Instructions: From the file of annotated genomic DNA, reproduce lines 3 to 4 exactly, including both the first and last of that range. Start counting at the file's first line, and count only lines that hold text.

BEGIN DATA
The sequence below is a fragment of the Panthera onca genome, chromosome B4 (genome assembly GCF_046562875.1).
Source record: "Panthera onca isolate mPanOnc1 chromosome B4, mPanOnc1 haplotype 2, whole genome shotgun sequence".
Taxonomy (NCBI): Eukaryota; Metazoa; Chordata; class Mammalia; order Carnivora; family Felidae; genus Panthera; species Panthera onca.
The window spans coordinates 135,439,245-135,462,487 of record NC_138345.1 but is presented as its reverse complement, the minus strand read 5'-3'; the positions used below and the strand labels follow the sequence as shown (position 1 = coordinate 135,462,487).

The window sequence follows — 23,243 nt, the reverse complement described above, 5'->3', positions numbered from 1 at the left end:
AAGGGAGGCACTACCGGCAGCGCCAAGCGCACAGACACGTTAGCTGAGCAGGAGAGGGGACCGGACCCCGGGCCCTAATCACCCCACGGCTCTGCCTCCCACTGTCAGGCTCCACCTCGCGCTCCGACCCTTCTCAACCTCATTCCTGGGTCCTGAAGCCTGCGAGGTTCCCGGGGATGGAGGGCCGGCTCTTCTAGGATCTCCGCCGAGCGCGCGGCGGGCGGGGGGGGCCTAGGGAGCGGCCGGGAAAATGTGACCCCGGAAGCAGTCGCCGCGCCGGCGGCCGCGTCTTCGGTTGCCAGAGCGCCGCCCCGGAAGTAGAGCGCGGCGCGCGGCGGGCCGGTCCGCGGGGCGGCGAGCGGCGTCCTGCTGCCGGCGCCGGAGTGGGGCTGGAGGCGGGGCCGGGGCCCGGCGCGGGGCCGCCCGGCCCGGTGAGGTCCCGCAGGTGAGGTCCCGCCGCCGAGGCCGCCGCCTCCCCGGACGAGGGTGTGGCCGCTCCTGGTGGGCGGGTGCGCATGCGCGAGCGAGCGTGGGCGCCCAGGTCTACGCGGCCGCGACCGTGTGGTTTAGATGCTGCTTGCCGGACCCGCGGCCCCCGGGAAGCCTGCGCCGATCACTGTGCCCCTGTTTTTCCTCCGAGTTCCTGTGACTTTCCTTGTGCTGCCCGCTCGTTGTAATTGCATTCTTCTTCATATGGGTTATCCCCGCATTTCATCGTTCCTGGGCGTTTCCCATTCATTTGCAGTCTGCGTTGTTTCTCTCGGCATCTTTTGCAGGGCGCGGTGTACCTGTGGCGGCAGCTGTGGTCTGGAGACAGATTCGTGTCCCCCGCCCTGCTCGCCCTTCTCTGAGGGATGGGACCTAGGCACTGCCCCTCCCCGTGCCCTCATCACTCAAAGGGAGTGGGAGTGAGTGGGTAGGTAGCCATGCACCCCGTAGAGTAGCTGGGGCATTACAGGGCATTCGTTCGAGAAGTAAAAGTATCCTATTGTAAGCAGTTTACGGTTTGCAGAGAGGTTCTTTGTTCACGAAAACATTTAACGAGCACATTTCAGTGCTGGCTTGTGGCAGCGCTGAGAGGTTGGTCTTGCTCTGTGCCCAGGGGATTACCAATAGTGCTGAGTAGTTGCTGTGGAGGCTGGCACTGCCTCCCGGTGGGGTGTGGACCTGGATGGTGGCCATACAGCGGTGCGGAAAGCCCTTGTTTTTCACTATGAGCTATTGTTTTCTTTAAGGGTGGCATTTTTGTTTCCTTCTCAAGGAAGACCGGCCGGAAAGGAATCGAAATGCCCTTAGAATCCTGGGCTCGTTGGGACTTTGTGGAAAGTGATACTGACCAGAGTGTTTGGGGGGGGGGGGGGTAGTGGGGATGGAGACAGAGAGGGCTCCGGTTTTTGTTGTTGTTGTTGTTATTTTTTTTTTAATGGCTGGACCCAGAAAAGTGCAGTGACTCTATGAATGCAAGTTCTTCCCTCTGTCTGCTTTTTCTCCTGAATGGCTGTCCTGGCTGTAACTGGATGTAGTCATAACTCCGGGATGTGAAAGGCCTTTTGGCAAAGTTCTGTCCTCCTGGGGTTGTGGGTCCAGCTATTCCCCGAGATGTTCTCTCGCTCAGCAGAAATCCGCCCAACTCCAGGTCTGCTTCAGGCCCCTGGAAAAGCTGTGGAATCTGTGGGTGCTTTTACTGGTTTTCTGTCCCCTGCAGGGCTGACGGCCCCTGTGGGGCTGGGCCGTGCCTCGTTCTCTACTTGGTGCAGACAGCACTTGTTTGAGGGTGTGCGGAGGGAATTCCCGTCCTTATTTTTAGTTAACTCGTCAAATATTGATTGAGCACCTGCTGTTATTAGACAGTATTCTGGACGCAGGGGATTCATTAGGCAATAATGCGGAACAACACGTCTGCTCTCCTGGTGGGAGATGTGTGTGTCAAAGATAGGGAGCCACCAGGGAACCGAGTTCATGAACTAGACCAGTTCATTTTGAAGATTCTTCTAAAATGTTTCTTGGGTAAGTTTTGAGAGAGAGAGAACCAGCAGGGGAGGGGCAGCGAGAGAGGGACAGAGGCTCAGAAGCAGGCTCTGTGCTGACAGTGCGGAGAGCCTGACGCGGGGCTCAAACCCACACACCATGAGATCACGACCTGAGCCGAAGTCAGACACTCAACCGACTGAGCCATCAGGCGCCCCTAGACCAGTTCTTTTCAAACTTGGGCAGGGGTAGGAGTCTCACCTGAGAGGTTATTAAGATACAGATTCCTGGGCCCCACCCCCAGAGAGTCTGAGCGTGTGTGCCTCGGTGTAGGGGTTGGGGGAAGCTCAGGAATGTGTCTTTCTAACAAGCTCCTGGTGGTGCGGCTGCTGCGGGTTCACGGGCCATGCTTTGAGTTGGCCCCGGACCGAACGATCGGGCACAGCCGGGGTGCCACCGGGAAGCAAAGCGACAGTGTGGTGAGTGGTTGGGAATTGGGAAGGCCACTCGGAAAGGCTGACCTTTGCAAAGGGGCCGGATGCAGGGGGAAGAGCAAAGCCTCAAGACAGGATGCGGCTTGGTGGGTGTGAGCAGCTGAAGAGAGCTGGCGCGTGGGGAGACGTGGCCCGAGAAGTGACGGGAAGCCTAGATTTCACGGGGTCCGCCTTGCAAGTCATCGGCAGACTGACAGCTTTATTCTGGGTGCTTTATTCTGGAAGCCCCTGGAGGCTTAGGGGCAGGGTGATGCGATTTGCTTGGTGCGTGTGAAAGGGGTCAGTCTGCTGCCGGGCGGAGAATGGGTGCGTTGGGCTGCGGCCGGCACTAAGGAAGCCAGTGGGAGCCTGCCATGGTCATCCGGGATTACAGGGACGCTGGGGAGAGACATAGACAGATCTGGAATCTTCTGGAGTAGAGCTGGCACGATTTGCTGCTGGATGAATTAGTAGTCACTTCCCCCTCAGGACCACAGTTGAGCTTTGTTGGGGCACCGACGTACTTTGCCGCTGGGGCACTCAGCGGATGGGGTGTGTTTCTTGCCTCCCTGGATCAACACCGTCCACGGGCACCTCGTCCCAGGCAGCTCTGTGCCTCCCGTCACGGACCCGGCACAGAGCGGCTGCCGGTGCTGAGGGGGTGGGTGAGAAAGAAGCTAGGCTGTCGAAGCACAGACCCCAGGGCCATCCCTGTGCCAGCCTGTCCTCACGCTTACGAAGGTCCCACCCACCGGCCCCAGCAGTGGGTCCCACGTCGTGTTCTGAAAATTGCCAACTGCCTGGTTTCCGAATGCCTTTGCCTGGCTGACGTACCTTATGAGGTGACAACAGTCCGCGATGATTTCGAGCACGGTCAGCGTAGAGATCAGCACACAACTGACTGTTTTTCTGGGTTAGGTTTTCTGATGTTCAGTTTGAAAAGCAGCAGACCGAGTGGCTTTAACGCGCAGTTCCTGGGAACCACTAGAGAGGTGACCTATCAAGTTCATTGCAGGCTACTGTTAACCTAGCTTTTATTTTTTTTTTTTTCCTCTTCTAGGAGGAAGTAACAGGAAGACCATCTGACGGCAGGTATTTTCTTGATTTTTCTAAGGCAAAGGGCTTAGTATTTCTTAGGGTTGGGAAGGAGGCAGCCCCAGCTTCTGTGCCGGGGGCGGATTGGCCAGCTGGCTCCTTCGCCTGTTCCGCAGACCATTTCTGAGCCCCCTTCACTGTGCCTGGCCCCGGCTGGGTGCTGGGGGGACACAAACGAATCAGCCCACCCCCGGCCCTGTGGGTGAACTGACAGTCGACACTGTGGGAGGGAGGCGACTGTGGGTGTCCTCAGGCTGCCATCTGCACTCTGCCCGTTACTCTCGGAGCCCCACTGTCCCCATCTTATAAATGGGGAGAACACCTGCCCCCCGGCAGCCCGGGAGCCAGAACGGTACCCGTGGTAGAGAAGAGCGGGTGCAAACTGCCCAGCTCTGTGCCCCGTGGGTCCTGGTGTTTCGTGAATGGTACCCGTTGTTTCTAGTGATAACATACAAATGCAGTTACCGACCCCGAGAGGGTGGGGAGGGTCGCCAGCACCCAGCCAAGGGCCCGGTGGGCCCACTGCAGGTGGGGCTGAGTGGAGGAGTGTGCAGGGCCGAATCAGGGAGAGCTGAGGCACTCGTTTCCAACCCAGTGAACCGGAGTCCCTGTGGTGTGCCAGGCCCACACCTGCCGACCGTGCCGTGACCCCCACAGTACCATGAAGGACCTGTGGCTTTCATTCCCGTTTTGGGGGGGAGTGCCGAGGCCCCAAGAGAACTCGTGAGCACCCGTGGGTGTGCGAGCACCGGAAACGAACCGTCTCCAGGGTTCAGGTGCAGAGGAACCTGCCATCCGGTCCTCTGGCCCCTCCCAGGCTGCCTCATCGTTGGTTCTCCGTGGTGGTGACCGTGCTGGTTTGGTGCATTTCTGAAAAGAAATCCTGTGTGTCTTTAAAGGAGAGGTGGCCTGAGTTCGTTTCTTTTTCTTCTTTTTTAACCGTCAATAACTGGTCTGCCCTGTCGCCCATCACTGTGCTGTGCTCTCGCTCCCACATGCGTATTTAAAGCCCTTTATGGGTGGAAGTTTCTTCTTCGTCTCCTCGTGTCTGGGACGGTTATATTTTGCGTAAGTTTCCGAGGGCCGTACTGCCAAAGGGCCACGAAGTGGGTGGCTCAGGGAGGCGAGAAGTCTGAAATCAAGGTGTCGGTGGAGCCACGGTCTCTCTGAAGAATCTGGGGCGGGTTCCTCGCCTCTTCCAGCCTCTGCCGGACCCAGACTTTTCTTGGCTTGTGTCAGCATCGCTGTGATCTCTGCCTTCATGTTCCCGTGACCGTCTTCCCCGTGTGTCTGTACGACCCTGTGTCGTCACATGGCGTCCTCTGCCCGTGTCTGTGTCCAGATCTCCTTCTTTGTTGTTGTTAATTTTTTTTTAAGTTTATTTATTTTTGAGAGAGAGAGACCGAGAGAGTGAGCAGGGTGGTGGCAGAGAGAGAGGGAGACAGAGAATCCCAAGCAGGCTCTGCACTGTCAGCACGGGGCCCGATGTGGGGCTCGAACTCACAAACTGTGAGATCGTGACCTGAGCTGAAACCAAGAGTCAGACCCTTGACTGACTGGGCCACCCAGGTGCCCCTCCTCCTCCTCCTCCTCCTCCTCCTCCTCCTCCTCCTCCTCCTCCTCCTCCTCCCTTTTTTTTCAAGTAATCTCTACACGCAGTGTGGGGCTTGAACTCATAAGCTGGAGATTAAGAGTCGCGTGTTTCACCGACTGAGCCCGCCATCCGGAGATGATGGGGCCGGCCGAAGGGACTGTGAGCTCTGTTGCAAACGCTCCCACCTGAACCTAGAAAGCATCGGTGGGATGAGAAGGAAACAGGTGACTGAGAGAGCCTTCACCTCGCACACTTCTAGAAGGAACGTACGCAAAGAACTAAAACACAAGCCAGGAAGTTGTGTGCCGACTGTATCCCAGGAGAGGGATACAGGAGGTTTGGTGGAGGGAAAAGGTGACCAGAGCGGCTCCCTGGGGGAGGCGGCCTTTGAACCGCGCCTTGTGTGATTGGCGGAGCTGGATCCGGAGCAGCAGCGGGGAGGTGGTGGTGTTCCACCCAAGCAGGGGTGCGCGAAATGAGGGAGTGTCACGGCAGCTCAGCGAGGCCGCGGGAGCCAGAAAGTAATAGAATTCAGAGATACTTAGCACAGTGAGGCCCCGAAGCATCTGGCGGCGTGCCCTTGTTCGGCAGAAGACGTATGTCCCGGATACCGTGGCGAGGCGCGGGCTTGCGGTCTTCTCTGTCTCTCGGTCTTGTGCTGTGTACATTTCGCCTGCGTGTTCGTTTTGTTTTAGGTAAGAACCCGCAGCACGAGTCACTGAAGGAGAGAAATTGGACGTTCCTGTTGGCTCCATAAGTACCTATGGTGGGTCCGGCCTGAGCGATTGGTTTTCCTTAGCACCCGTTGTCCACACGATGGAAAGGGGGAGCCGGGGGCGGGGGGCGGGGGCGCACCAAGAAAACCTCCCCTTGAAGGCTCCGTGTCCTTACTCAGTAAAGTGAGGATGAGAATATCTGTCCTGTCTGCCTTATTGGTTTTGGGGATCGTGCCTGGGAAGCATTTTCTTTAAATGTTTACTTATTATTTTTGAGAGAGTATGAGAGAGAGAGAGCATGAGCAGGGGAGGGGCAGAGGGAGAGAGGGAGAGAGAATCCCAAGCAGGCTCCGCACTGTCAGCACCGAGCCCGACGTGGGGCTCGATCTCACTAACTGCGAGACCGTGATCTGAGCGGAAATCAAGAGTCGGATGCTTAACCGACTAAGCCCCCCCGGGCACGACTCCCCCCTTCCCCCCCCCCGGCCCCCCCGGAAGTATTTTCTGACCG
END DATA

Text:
Taxonomy (NCBI): Eukaryota; Metazoa; Chordata; class Mammalia; order Carnivora; family Felidae; genus Panthera; species Panthera onca.
The window spans coordinates 135,439,245-135,462,487 of record NC_138345.1 but is presented as its reverse complement, the minus strand read 5'-3'; the positions used below and the strand labels follow the sequence as shown (position 1 = coordinate 135,462,487).